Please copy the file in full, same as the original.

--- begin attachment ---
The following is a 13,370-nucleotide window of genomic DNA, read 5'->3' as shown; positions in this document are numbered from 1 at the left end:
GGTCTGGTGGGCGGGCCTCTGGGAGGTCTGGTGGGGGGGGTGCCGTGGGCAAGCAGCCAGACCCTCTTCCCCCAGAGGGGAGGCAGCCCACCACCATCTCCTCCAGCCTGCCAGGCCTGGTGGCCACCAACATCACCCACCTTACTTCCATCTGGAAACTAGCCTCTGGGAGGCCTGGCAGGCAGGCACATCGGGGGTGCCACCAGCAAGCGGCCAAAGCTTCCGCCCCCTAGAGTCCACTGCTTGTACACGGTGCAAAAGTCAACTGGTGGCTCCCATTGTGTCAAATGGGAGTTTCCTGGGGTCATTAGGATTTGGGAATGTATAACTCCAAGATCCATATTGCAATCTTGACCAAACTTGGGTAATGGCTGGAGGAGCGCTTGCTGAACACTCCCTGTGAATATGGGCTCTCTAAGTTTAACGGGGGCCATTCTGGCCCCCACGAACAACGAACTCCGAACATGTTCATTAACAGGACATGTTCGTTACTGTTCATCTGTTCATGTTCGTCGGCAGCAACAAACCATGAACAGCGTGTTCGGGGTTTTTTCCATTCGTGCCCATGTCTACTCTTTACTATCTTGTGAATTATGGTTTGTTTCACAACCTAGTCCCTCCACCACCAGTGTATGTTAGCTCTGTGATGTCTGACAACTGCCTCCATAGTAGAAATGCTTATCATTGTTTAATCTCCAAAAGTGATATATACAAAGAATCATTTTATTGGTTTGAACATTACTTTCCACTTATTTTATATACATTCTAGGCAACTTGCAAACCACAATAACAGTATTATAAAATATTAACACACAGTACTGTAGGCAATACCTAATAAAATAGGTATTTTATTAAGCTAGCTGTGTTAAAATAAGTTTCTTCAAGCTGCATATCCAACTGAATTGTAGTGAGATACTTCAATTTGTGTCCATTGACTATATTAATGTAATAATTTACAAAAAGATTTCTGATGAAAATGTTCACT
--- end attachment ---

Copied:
The following is a 13,370-nucleotide window of genomic DNA, read 5'->3' as shown; positions in this document are numbered from 1 at the left end:
GGTCTGGTGGGCGGGCCTCTGGGAGGTCTGGTGGGGGGGGTGCCGTGGGCAAGCAGCCAGACCCTCTTCCCCCAGAGGGGAGGCAGCCCACCACCATCTCCTCCAGCCTGCCAGGCCTGGTGGCCACCAACATCACCCACCTTACTTCCATCTGGAAACTAGCCTCTGGGAGGCCTGGCAGGCAGGCACATCGGGGGTGCCACCAGCAAGCGGCCAAAGCTTCCGCCCCCTAGAGTCCACTGCTTGTACACGGTGCAAAAGTCAACTGGTGGCTCCCATTGTGTCAAATGGGAGTTTCCTGGGGTCATTAGGATTTGGGAATGTATAACTCCAAGATCCATATTGCAATCTTGACCAAACTTGGGTAATGGCTGGAGGAGCGCTTGCTGAACACTCCCTGTGAATATGGGCTCTCTAAGTTTAACGGGGGCCATTCTGGCCCCCACGAACAACGAACTCCGAACATGTTCATTAACAGGACATGTTCGTTACTGTTCATCTGTTCATGTTCGTCGGCAGCAACAAACCATGAACAGCGTGTTCGGGGTTTTTTCCATTCGTGCCCATGTCTACTCTTTACTATCTTGTGAATTATGGTTTGTTTCACAACCTAGTCCCTCCACCACCAGTGTATGTTAGCTCTGTGATGTCTGACAACTGCCTCCATAGTAGAAATGCTTATCATTGTTTAATCTCCAAAAGTGATATATACAAAGAATCATTTTATTGGTTTGAACATTACTTTCCACTTATTTTATATACATTCTAGGCAACTTGCAAACCACAATAACAGTATTATAAAATATTAACACACAGTACTGTAGGCAATACCTAATAAAATAGGTATTTTATTAAGCTAGCTGTGTTAAAATAAGTTTCTTCAAGCTGCATATCCAACTGAATTGTAGTGAGATACTTCAATTTGTGTCCATTGACTATATTAATGTAATAATTTACAAAAAGATTTCTGATGAAAATGTTCACT